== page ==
shutterstock_18793894_justice_300

Human rights court set for judgement on entry and residence rights of HIV-positive non-Russians

Tomorrow, human rights judges will reveal their decision on a complaint which highlights the entry and residence rights of HIV-positive non-Russian nationals.

Novruk and Others v. Russia (nos. 31039/11, 48511/11, 76810/12, 14618/13 and 13817/14)

The applicants are Mikhail Novruk, a Moldovan national who was born in 1972; Anna Kravchenko, a Ukrainian national who was born in 1982; Roman Khalupa, a Moldovan national who was born in 1974; Irina Ostrovskaya, an Uzbek national who was born in 1953; and V.V., a male national of Kazakhstan who was born in 1983.

The first three applicants settled in Russia following their marriage to Russian nationals. They all have children born of those marriages who have acquired Russian nationality by birth.

The fourth applicant, Ms Ostrovskaya, was taken to live in the Uzbek Soviet Socialist Republic of the USSR by her parents in 1966 and acquired Uzbek nationality following the collapse of the USSR.

After the death of her parents and her son’s move to Russia in 2006, she remained alone in Uzbekistan. She decided to move to Russia in 2011 to follow her extended family (notably, her son and his family, who have valid Russian residence permits, and her sister and her husband, who are Russian nationals).

The fifth applicant, V.V. moved to Russia in 2006 to study and has been living since 2007 with his same-sex partner, a Russian national.

All five applicants wished to obtain residence permits in Russia. To complete their application, they were required to have a medical examination which included a mandatory test for HIV infection.

After they tested positive for HIV, the migration authorities refused their applications by reference to the Foreign Nationals Act, which prevents HIV-positive foreign nationals from obtaining residence permits.

In the cases of Khalupa, Ostrovskaya and V.V., the hospitals reported their test results to the relevant authorities and their presence on Russian territory was pronounced undesirable. Such a decision can be made on the basis of the provisions of the HIV Prevention Act and of the Entry and Exit Procedures Act, which mandate deportation of aliens who are discovered to be HIV-positive.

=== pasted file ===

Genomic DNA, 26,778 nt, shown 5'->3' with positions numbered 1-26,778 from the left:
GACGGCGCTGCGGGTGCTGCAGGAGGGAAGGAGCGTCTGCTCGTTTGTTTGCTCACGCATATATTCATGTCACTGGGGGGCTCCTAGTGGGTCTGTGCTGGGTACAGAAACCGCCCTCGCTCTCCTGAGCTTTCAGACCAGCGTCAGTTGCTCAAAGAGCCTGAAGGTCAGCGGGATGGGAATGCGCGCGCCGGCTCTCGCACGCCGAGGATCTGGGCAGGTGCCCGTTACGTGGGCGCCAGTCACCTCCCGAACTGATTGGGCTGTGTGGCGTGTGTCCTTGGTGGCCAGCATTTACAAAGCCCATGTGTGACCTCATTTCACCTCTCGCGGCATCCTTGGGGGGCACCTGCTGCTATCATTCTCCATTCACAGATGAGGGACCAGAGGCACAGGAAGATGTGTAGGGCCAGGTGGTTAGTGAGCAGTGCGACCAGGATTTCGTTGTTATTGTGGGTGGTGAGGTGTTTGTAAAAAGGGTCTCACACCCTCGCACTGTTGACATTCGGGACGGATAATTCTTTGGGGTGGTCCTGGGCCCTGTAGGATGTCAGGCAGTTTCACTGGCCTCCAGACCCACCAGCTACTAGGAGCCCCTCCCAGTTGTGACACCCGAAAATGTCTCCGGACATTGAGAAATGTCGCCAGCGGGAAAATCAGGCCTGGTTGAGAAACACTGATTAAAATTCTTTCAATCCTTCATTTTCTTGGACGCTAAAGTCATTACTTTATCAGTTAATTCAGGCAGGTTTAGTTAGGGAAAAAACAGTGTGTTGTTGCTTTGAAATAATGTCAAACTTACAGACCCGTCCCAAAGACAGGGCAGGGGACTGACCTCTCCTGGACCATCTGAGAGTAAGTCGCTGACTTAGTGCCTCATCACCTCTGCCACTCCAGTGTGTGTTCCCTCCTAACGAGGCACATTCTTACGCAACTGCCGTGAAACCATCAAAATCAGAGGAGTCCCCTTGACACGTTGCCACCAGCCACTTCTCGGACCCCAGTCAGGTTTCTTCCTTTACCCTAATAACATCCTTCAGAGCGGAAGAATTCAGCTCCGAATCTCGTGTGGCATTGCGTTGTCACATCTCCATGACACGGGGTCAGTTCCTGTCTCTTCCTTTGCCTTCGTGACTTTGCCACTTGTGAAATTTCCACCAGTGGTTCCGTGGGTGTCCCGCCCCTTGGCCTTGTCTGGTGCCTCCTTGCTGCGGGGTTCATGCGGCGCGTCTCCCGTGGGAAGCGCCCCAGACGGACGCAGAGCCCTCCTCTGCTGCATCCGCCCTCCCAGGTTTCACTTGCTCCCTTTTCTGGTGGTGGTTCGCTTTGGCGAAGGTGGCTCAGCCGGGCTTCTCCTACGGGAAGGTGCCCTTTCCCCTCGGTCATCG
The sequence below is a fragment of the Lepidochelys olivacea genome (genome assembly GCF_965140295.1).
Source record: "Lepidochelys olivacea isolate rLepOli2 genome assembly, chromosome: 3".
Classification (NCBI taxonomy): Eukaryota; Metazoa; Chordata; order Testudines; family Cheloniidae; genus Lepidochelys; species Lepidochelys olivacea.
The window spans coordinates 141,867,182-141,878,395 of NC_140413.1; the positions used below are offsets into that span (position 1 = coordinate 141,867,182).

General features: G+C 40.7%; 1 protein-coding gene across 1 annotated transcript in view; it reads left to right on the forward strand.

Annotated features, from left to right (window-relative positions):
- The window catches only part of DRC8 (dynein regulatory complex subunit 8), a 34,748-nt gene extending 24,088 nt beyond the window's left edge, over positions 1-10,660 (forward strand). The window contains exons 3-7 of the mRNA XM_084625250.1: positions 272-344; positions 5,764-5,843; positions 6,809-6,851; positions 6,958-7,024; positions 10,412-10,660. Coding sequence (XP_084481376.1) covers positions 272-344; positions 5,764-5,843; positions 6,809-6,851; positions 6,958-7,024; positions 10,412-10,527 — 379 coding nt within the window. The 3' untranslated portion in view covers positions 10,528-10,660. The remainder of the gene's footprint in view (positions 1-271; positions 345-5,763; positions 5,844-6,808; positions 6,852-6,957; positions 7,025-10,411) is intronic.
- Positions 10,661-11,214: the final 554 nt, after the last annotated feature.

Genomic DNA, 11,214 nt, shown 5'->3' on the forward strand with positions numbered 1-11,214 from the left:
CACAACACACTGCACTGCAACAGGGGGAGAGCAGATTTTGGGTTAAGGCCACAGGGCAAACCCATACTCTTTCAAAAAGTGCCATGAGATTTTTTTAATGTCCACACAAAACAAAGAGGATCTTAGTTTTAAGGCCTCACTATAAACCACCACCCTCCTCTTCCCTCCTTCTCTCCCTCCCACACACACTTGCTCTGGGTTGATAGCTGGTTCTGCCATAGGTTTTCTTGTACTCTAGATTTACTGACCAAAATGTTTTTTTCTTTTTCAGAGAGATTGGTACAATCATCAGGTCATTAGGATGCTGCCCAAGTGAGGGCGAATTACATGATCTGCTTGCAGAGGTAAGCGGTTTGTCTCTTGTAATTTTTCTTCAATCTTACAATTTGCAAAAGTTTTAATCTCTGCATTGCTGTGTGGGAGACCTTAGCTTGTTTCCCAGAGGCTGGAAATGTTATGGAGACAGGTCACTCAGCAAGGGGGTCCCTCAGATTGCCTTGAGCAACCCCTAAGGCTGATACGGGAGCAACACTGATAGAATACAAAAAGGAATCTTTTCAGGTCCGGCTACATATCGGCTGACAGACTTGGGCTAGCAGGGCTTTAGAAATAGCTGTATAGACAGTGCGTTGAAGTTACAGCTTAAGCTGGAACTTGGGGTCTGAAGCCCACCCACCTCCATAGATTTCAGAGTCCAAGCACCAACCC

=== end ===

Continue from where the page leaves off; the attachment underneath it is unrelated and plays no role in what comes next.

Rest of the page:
The applicants challenged the decisions to refuse them residence permits in court proceedings.

Novruk’s and Ostrovskaya’s challenges were dismissed in November 2010 and September 2012 respectively by the national courts, on the ground that the migration services’ decisions to reject their applications had been in compliance with the law, namely the Foreign Nationals Act.

As concerned Khalupa, the courts refused to order a new review of the undesirability decision in December 2012, arguing that there was no legal provision explicitly providing for the possibility of such a review.

Later on, in January 2014, his request to the Consumer Protection Authority to review the undesirability decision and to allow him to visit his children in Russia was refused on the ground that it was not competent to review decisions issued by the migration services.

Lastly, as concerned Kravchenko and V.V. the courts held in a first round of proceedings that their personal ties to Russia carried greater weight than an alleged threat to public health and directed the migration service to make a new assessment of their applications.

However, Kravchenko’s application for a residence permit was ultimately refused in February 2011 and V.V.’s presence in Russia was pronounced undesirable again in March 2013. The applicants’ HIV positive status was cited as the reason for those decisions, once again in view of the applicable legal provisions.

In a further round of proceedings concerning V.V. two new grounds for refusing his claim for residence were cited: firstly, in August 2013 the Court of Appeal referred to an increased risk of unsafe behaviour on his part because he had refused to name his former partners; and, in February 2014, the Regional Court found that he could transmit HIV by using shared dormitory facilities in a student hostel.

The Supreme Court ultimately refused V.V. leave to appeal to the Supreme Court in April 2014.

Relying on Article 14 (prohibition of discrimination) read in conjunction with Article 8 (right to respect for private and family life and the home), all five applicants allege that they have been discriminated against because they are HIV-positive.

Also relying on Article 34 (right of individual petition), Mr V.V. complains that, following the communication of his case by the European Court of Human Rights to the Russian government, his partner was summonsed to the prosecutor’s office for an interview so as to intimidate the couple.

Comments are closed.